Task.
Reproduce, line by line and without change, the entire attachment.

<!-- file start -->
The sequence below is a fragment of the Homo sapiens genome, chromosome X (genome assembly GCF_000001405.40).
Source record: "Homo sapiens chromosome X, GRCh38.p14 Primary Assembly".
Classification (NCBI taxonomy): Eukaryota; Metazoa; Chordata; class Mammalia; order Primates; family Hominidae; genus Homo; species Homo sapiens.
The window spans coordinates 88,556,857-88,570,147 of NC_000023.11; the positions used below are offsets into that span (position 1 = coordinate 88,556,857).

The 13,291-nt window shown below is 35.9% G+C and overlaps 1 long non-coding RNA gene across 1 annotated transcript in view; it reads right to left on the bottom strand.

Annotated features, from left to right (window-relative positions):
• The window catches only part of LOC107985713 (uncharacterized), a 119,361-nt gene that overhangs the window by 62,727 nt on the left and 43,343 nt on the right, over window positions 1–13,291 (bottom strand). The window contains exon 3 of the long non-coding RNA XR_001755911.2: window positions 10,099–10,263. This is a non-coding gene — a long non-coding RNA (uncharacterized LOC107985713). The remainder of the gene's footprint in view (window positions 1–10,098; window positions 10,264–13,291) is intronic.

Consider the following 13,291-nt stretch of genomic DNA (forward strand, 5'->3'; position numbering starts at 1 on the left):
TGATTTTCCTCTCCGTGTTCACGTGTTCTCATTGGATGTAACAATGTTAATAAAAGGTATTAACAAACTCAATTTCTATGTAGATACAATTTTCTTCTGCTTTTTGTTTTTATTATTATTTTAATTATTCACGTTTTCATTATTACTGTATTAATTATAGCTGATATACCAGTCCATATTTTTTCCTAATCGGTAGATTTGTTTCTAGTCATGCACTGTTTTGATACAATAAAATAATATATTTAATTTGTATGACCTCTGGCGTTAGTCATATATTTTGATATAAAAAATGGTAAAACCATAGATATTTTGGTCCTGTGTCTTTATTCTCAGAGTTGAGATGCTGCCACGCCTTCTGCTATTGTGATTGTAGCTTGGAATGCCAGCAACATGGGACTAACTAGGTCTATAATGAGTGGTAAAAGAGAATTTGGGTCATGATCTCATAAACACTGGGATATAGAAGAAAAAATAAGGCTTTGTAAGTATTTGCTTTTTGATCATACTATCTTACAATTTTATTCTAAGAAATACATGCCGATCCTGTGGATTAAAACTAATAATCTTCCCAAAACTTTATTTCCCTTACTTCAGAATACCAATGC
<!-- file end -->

The sequence below is a fragment of the Homo sapiens genome, chromosome X (genome assembly GCF_000001405.40).
Source record: "Homo sapiens chromosome X, GRCh38.p14 Primary Assembly".
Classification (NCBI taxonomy): Eukaryota; Metazoa; Chordata; class Mammalia; order Primates; family Hominidae; genus Homo; species Homo sapiens.
The window spans coordinates 88,556,857-88,570,147 of NC_000023.11; the positions used below are offsets into that span (position 1 = coordinate 88,556,857).

The 13,291-nt window shown below is 35.9% G+C and overlaps 1 long non-coding RNA gene across 1 annotated transcript in view; it reads right to left on the bottom strand.

Annotated features, from left to right (window-relative positions):
• The window catches only part of LOC107985713 (uncharacterized), a 119,361-nt gene that overhangs the window by 62,727 nt on the left and 43,343 nt on the right, over window positions 1–13,291 (bottom strand). The window contains exon 3 of the long non-coding RNA XR_001755911.2: window positions 10,099–10,263. This is a non-coding gene — a long non-coding RNA (uncharacterized LOC107985713). The remainder of the gene's footprint in view (window positions 1–10,098; window positions 10,264–13,291) is intronic.

Consider the following 13,291-nt stretch of genomic DNA (forward strand, 5'->3'; position numbering starts at 1 on the left):
TGATTTTCCTCTCCGTGTTCACGTGTTCTCATTGGATGTAACAATGTTAATAAAAGGTATTAACAAACTCAATTTCTATGTAGATACAATTTTCTTCTGCTTTTTGTTTTTATTATTATTTTAATTATTCACGTTTTCATTATTACTGTATTAATTATAGCTGATATACCAGTCCATATTTTTTCCTAATCGGTAGATTTGTTTCTAGTCATGCACTGTTTTGATACAATAAAATAATATATTTAATTTGTATGACCTCTGGCGTTAGTCATATATTTTGATATAAAAAATGGTAAAACCATAGATATTTTGGTCCTGTGTCTTTATTCTCAGAGTTGAGATGCTGCCACGCCTTCTGCTATTGTGATTGTAGCTTGGAATGCCAGCAACATGGGACTAACTAGGTCTATAATGAGTGGTAAAAGAGAATTTGGGTCATGATCTCATAAACACTGGGATATAGAAGAAAAAATAAGGCTTTGTAAGTATTTGCTTTTTGATCATACTATCTTACAATTTTATTCTAAGAAATACATGCCGATCCTGTGGATTAAAACTAATAATCTTCCCAAAACTTTATTTCCCTTACTTCAGAATACCAATGC